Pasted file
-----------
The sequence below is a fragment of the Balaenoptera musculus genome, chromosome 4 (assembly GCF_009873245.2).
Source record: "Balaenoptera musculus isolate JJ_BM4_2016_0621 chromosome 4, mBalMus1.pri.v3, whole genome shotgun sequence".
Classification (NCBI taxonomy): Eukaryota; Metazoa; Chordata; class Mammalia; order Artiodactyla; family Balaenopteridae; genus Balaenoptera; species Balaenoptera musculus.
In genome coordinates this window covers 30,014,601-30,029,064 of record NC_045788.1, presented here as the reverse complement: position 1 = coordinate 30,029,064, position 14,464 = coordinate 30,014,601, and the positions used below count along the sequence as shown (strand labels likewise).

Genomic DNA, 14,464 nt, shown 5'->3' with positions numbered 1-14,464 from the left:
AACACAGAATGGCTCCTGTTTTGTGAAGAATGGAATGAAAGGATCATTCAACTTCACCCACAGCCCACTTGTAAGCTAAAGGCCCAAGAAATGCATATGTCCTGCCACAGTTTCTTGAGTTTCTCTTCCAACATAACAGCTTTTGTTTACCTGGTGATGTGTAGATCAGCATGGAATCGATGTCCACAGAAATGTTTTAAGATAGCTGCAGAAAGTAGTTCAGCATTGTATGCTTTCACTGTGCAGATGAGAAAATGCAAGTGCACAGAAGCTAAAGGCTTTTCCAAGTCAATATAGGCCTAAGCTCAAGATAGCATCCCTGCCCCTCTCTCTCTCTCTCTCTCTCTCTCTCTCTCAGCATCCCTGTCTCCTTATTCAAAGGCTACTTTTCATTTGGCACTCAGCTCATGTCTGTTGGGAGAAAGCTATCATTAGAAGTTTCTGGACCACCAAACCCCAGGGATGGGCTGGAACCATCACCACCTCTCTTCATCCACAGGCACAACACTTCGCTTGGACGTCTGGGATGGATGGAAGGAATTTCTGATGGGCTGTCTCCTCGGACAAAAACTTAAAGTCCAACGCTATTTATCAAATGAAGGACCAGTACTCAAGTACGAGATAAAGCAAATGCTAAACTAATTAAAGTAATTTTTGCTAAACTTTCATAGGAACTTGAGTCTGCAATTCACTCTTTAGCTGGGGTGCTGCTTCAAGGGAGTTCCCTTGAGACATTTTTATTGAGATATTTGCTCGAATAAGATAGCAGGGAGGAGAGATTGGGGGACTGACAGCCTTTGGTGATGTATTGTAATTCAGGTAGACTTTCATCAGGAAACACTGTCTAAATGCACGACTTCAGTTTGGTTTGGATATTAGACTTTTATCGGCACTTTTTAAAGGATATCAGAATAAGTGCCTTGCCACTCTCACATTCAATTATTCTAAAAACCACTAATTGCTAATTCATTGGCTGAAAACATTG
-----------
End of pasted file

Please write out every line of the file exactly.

The sequence below is a fragment of the Balaenoptera musculus genome, chromosome 4 (assembly GCF_009873245.2).
Source record: "Balaenoptera musculus isolate JJ_BM4_2016_0621 chromosome 4, mBalMus1.pri.v3, whole genome shotgun sequence".
Classification (NCBI taxonomy): Eukaryota; Metazoa; Chordata; class Mammalia; order Artiodactyla; family Balaenopteridae; genus Balaenoptera; species Balaenoptera musculus.
In genome coordinates this window covers 30,014,601-30,029,064 of record NC_045788.1, presented here as the reverse complement: position 1 = coordinate 30,029,064, position 14,464 = coordinate 30,014,601, and the positions used below count along the sequence as shown (strand labels likewise).

Genomic DNA, 14,464 nt, shown 5'->3' with positions numbered 1-14,464 from the left:
AACACAGAATGGCTCCTGTTTTGTGAAGAATGGAATGAAAGGATCATTCAACTTCACCCACAGCCCACTTGTAAGCTAAAGGCCCAAGAAATGCATATGTCCTGCCACAGTTTCTTGAGTTTCTCTTCCAACATAACAGCTTTTGTTTACCTGGTGATGTGTAGATCAGCATGGAATCGATGTCCACAGAAATGTTTTAAGATAGCTGCAGAAAGTAGTTCAGCATTGTATGCTTTCACTGTGCAGATGAGAAAATGCAAGTGCACAGAAGCTAAAGGCTTTTCCAAGTCAATATAGGCCTAAGCTCAAGATAGCATCCCTGCCCCTCTCTCTCTCTCTCTCTCTCTCTCTCTCTCAGCATCCCTGTCTCCTTATTCAAAGGCTACTTTTCATTTGGCACTCAGCTCATGTCTGTTGGGAGAAAGCTATCATTAGAAGTTTCTGGACCACCAAACCCCAGGGATGGGCTGGAACCATCACCACCTCTCTTCATCCACAGGCACAACACTTCGCTTGGACGTCTGGGATGGATGGAAGGAATTTCTGATGGGCTGTCTCCTCGGACAAAAACTTAAAGTCCAACGCTATTTATCAAATGAAGGACCAGTACTCAAGTACGAGATAAAGCAAATGCTAAACTAATTAAAGTAATTTTTGCTAAACTTTCATAGGAACTTGAGTCTGCAATTCACTCTTTAGCTGGGGTGCTGCTTCAAGGGAGTTCCCTTGAGACATTTTTATTGAGATATTTGCTCGAATAAGATAGCAGGGAGGAGAGATTGGGGGACTGACAGCCTTTGGTGATGTATTGTAATTCAGGTAGACTTTCATCAGGAAACACTGTCTAAATGCACGACTTCAGTTTGGTTTGGATATTAGACTTTTATCGGCACTTTTTAAAGGATATCAGAATAAGTGCCTTGCCACTCTCACATTCAATTATTCTAAAAACCACTAATTGCTAATTCATTGGCTGAAAACATTG